So, Heather’s comment has got me thinking about where I get my values and my standards of goodness. Where do I turn to see who I am? What is it that makes it ok to be me?
Is it as I look at Christ, the perfect man? Or as I read about my spiritual ancestors, marching off the pages of Scripture and into throne rooms and lion’s dens and Roman arenas? How about my brothers and sisters in the persecuted church? I want to say, yes! The reality is more like – er, maybe! Sometimes? In my ‘better’ moments. Once a year or so, at least.
Actually, my self-assessment often begins a little closer to home. If I’m being slightly honest, then too often I compare myself to others. In fact, if I’m going to be brutally frank, I compare myself to other women.
And I don’t do this in a positive way. Instead, such comparisons fuel both self-condemnation and implicit criticism of others. I can’t cope with people – other women – being ‘better’ than me. It shatters my self-worth. It cripples me and stops me from engaging with others, from receiving and giving love – the heart of femininity. And I’m not alone. One of my friends is very beautiful and confessed recently that if another good-looking woman enters the room, it has the power to ruin her entire evening. Now, my struggle and yours may not be in the area of looks or even talents. Maybe it’s ‘niceness’. Joy. Peace. But there are many areas where I feel threatened by and compare myself to other women in just that way.
So, after a wonderful evening with friends, too often I don’t think, ‘Isn’t X lovely. Her hospitality is a tremendous witness to her love of Jesus and others. What an encouragement and inspiration’. Instead, I’ll take the opportunity to roll out the bunting for a pity party, with one guest of honour – me! Here’s a lovely opportunity to berate myself for everything from my inability to bake flapjacks to my carbon footprint. But whilst that looks like a simple case of low self-esteem, actually it’s something else. It’s pride. And it really is ugly.
You see these comparisons have nothing to do with true repentance. I don’t really want to change. I don’t really want to celebrate my sister or to be a blessing to others. What I really want, what I really really want, is to wrap my self-hatred and my pride around me like a big fluffy duvet. They’re comfy. And they keep the focus right where it belongs – on me. But such comparisons are strangling my spiritual life – and perhaps yours. They’re feeding all manner of mental health issues – from depression to eating disorders. It makes no difference whether it’s the girls in the book group, or the celebrities we love to hate, (after all, they’re not real people, right?). Too often, instead of seeking positive-models or mentoring others, we tear down our sisters, to shore up ourselves.
Women are crying out for role models – particularly today, where, with the erosion of family and conflicting presentations of womanhood, more traditional models of femininity have been lost. Where do we look to fill the gap? Isn’t this surrogate motherhood precisely what so many women’s magazines and media are trying to provide? From the matey makeovers to the sisterly gossip and problem pages – as I absorb these stories, I feel connected to other women. Yet unlike real friendship, when I engage with newsprint, I don’t have to deal with other people’s mess. Or worse – share my own. And when I look closer at those glossy images, beneath the camaraderie and affirmation runs something a lot darker. For starters, there’s an industry dedicated to undermining our identity in order to sell us solutions. And that’s not just the opinion of a ranting fundamentalist:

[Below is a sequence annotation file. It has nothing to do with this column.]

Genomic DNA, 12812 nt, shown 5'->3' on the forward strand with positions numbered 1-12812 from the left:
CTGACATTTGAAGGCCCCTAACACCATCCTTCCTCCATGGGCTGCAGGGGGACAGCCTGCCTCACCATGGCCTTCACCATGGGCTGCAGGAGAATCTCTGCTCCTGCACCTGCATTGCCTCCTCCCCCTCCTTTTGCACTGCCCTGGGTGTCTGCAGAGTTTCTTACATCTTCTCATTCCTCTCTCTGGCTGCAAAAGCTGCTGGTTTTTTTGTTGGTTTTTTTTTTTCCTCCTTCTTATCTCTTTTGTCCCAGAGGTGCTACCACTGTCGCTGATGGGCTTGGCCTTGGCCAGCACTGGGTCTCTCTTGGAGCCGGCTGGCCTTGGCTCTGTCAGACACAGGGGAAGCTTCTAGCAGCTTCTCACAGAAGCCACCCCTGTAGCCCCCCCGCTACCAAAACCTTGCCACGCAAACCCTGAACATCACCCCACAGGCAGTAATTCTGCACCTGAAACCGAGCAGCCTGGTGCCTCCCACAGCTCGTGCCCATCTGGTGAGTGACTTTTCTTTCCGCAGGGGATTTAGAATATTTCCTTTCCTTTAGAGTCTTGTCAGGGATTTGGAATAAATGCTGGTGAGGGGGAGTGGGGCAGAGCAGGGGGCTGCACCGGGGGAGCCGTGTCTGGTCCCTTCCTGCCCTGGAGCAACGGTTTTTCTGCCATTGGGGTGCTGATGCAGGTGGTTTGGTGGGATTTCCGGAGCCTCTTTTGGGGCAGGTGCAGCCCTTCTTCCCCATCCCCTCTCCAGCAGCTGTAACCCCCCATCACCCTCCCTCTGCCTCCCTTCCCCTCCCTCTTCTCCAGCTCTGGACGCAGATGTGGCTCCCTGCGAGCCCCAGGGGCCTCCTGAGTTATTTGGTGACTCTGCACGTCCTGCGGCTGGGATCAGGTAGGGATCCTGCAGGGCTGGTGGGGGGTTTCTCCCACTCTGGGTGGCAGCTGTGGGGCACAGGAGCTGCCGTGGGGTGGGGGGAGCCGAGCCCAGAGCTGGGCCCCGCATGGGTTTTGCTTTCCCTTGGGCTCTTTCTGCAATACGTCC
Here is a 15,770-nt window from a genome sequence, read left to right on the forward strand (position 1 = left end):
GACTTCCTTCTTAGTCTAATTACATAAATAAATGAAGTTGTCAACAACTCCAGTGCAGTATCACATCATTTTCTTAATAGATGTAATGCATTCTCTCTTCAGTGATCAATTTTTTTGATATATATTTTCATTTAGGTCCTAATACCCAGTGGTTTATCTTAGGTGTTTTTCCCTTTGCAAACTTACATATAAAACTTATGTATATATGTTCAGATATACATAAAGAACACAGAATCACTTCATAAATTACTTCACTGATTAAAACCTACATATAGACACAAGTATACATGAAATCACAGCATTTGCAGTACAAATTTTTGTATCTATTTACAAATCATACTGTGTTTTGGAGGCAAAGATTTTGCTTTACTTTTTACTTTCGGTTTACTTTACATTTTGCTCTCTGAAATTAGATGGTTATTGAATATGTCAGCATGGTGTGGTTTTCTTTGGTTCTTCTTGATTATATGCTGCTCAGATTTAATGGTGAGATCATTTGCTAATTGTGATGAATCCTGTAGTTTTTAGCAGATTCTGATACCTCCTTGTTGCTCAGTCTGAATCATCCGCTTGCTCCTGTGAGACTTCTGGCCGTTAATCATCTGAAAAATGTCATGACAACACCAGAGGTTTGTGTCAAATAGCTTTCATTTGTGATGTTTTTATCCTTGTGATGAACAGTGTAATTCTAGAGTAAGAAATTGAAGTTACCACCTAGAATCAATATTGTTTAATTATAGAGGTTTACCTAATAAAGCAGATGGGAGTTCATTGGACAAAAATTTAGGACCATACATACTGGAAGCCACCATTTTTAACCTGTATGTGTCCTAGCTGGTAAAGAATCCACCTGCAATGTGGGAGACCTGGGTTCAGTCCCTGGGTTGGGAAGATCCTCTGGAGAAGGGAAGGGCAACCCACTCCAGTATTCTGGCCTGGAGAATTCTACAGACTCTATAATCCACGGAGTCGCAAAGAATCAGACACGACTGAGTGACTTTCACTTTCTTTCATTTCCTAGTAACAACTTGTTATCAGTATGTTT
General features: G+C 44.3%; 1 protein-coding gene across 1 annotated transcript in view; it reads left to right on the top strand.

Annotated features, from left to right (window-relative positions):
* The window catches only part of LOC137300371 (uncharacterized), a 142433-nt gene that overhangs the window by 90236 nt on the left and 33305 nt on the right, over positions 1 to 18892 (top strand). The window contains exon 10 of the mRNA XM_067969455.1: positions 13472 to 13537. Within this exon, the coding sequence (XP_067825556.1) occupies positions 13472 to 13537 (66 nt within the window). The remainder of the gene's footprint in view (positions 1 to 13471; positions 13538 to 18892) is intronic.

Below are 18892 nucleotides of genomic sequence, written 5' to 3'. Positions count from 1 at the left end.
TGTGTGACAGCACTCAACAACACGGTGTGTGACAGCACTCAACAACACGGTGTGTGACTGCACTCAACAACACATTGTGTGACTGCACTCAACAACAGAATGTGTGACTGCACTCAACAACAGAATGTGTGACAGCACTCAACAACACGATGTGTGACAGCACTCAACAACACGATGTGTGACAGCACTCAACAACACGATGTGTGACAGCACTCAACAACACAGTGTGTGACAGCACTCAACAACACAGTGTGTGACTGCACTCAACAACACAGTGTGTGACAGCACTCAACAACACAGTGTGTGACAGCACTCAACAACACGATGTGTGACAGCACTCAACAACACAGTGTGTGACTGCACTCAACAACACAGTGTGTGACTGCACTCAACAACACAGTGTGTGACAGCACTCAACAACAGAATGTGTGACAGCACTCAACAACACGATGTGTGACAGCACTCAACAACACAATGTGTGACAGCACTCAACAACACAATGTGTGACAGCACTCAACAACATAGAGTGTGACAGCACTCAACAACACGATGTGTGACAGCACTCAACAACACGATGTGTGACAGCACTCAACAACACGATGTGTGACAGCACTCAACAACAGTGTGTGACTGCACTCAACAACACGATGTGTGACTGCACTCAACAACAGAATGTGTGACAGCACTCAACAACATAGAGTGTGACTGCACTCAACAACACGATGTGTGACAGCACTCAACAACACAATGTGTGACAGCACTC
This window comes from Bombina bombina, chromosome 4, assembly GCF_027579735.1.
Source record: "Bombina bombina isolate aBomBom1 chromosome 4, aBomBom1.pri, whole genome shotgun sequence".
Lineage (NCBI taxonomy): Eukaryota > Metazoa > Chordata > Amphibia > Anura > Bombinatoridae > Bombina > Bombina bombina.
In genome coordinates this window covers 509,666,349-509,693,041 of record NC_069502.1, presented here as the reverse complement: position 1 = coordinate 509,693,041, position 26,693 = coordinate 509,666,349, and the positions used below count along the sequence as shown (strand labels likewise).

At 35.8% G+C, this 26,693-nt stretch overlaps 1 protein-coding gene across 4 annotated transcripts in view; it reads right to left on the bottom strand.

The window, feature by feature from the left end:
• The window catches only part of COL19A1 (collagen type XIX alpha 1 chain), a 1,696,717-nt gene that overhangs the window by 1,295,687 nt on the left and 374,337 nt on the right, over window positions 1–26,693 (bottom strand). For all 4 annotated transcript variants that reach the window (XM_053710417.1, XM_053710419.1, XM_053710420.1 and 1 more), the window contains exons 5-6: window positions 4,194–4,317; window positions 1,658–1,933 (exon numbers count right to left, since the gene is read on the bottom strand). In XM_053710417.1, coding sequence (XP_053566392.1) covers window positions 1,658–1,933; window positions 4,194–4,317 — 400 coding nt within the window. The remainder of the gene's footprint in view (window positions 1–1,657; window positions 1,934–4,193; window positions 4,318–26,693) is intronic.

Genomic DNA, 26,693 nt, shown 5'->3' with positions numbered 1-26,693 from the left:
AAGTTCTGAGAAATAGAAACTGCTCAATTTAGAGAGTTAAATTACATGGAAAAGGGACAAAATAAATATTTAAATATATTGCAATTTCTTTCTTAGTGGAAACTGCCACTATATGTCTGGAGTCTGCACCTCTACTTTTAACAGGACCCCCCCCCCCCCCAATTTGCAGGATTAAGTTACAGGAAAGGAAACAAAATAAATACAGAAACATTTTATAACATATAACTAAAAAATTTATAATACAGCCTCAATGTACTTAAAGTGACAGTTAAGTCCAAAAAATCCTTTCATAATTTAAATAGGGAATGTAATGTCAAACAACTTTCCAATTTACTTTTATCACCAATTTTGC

‘Their formula includes an aspirational, individualist, can-do tone that says that you should be your best and nothing should get in your way; a focus on personal and sexual relationships that affirms female ambition and erotic appetite; and sexualised images of female models that, though only slightly subtler than those aimed at men, are meant to convey female sexual liberation. But the formula must also include an element that contradicts and then undermines the overall pro-woman fare: In diet, skin care and surgery features, it sells women the deadliest version of the beauty myth money can buy.’ (Naomi Wolf, The Beauty Myth)
This is not to hold the media responsible for the contradictions of modern womanhood – although it plays a part, at least in reflecting, if not shaping our ambivalence. But those, like me, with a low sense of self, will be particularly receptive to its messages. And as believers, we are responsible for what we put into our brains. This isn’t an injunction to pull our socks up and stop reading Grazia – it’s about feeding ourselves with truth and real beauty.
Finally, as Christians, it’s not just what we put in, but also what we give out, which can make a difference. We don’t need to look to the world to see who we are. Our churches are full of role models, of godly older women who have so much to teach us. Women of all ages and from all walks of life. Grannies, children, mothers, singles. And we can mentor others too. It doesn’t take a PhD in theology or pastoral care. It starts with a simple willingness to come before the Lord and ask Him to help us. To step out in honesty and vulnerability towards other women. To be you, sharing your heart and your life. (For a great example of this and some food for thought, check out Emily’s comment).
Sisters, reach out! We have nothing to lose but our chains...